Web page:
With fewerthan a dozen missions remaining before the scheduled retirement of the spaceshuttle next year, NASA has turned its attention to what should become of theorbiters, as well as the millions of shuttle spare parts that will be left overwhen the program ends. For the first time in nearly 40 years since the lasttransition from Apollo to shuttle, the agency is faced with deciding whatshould be saved as artifacts for posterity.
Rendezvous, a quarterly magazine published toprovide NASA employees with the latest transition news, recently addressed the issue ofshuttle artifacts by interviewing Rich Wickman, transition manager forInfrastructure, and Lindy Fortenberry, shuttle program artifacts lead, as wellas Valerie Neal, curator of the space shuttle collection at the National Airand Space Museum in Washington, DC.
Thefollowing originally appeared in the Winter 2009 issue of Rendezvous asreleased by NASA.
What'san artifact and who decides?
Normally,we think of artifacts as objects from bygone eras that give us a window intowhat life was like in the past. We think of crumbling ruins, dusty relics fromancient tombs, shards of pottery and yellowed leaves of parchment. But what isan artifact, exactly? And who decides what's an artifact or not?
To NASA andthe institutions interested in preserving the legacy ofthe Space Shuttle Program, artifacts are the items that best capture thehuman or technological achievements of the United States human spaceflightprogram. They are things that teach and inspire. And they are the"firsts."
The task offiguring out what should be considered an artifact is shared by a large team ofpeople from NASA's Office of Infrastructure, the Office of Public Affairs, theSpace Shuttle Program and center institutional offices, plus representativesfrom almost all the aspects of program logistics and flight operations. Andit's also the people -- educators, historians and visionaries from the nation'stop air and space museums -- who care about preserving the legacy of ourspacefaring achievements so it can be presented to a wide-eyed audience.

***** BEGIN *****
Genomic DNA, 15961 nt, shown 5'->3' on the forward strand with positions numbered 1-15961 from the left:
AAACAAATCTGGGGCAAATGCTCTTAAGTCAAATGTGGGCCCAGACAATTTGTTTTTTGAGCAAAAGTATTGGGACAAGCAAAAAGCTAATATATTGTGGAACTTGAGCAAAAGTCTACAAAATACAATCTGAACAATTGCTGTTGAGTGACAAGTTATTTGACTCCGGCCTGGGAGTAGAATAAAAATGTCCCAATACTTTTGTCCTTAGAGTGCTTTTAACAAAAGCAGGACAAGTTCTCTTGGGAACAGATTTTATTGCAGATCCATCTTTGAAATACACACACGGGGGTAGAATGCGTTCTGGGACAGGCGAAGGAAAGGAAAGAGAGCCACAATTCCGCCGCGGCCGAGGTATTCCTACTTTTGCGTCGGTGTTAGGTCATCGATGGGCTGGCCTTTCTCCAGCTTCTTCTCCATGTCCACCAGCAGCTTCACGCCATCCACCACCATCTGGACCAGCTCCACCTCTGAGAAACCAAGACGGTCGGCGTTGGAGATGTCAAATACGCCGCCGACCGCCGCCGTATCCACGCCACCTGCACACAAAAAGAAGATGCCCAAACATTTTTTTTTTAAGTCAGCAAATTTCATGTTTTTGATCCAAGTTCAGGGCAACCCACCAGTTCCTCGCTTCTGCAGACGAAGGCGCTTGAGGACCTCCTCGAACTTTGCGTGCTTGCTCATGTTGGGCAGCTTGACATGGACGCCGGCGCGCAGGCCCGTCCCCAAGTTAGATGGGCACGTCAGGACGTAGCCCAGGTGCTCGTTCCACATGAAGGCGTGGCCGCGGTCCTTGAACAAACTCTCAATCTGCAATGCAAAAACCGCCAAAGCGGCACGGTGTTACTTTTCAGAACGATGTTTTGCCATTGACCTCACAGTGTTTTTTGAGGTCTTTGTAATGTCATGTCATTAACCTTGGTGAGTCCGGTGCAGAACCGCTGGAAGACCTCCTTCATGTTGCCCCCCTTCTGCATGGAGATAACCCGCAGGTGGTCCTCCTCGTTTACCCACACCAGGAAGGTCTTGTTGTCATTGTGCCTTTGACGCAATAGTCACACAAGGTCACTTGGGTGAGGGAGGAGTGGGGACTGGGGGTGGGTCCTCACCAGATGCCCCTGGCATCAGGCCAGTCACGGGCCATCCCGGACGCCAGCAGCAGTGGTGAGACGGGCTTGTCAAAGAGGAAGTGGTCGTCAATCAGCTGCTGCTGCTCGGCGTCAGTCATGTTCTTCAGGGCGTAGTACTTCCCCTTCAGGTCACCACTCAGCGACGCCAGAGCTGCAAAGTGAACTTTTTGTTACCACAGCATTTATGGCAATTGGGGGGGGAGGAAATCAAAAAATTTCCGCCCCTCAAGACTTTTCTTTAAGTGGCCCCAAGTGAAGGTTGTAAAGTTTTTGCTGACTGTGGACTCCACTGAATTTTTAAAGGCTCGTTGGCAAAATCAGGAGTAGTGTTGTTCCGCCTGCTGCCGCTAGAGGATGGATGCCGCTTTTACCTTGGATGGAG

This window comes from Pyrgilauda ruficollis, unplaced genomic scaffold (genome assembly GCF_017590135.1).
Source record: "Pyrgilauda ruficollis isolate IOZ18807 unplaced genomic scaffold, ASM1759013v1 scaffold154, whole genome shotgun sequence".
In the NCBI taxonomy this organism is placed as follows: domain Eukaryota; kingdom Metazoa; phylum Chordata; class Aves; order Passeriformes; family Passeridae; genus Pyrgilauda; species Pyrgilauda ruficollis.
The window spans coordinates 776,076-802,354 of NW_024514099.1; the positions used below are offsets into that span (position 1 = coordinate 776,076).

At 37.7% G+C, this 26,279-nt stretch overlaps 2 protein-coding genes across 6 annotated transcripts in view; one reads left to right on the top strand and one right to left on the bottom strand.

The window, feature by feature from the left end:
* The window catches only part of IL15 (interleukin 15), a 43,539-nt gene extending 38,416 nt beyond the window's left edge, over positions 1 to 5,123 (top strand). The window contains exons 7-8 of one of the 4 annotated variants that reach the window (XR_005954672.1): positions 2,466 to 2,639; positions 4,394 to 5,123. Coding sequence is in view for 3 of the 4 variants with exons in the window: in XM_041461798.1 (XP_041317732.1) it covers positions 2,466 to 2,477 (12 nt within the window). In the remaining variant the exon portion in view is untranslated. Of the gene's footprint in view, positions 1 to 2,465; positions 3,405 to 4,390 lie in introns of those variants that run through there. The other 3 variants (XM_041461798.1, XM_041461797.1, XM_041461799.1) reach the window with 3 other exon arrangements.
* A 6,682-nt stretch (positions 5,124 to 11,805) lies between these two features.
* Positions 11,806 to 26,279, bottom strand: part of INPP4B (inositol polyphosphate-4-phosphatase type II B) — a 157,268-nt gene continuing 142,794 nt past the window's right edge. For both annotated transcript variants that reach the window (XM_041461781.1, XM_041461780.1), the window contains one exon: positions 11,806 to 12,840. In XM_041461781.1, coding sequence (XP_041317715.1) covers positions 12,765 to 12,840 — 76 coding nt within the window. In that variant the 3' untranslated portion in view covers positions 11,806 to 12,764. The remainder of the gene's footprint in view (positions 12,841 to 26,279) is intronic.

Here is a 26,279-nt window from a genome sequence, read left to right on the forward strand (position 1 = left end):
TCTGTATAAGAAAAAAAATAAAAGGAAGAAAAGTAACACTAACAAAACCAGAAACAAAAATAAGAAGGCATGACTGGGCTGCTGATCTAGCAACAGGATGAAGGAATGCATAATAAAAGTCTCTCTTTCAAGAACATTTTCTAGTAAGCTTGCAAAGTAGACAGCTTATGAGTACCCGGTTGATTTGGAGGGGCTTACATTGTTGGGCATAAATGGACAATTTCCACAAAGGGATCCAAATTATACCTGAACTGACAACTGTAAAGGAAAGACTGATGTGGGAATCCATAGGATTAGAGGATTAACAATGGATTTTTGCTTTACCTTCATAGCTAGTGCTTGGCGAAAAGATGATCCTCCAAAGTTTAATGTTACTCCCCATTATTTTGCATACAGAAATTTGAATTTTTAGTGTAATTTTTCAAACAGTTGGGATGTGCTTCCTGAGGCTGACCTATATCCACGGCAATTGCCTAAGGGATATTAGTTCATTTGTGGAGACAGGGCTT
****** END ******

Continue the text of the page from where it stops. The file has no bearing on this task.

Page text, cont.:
Addressingthe interest in artifacts
In 2008, aninformational pamphlet titled "Space Shuttle Program Artifacts"was madeavailable by NASA to help answer key questions and map out next stepsfor institutions interested in acquiring shuttle artifacts. In it, NASA definedthe term "Space Shuttle-Related Artifact" as "those items havingsignificance to the history of human spaceflight in the space shuttleera."
In late2008, NASAissued a formal Request for Information -- or RFI -- to obtain inputfrom "educational institutions, science museums and other appropriateorganizations with experience in public display of space hardware andnationally recognized historical artifacts." In addition to determiningwhich entities could bear the cost, including preparation, transportation andthe provision of an appropriate venue for display, the RFI sought to establishhow these artifacts could best be used to inspire American students and thepublic at large.
FromWickman and Fortenberry's perspective, the challenge often seems daunting.There are, after all, more than 1.2 million line items to be excessed,including the elephants-in-the-room: the orbiters and their main engines (flownand not flown). In fact, of those 1.2 million items it was those few iconicitems that made the RFI necessary.
Findinga home for retirement
"Inthe August timeframe, we were getting a better handle on the transition andretirement budget," Wickman said. "It became clear that the budgetwould not allow NASA to bear the cost of preparing three orbiters for publicdisplay. So the thought was put on the table that we should use the RFI as anopportunity to see what organizations out there might be able to help offsetthe costs of transferring an orbiter to their organization."
Unfortunately,by the time it made it into thenews, offsetting the costs had been translated by reporters as putting theshuttle on the auction block -- something NASA has no intention of doing.
"We'renot selling the shuttle," Wickman explained. "We intend to donatethem to eligible organizations. But we will be asking those organizations topick up the cost of moving the orbiters and making them safe for publicdisplay."
Wickmanwent on to make the point that the orbiters are $2 billion machines, so sellingthem for what they are worth would be pretty hard to do. Not to mention thefact that, since all NASA property belongs to the United States taxpayer, NASAmust follow federal property disposal regulations, which allow eligibleorganizations to request that property be donated to them before it is offeredfor public sale.
And thoughthey may seem a bargain compared to the price of a shuttle, the costs forsafing and moving the orbiters are significant. Wickman offered a roughestimate of $42 million dollars per orbiter, which would include about $6million in ferrying cost with the remainder divvied up among safing operationsand preparations for display.
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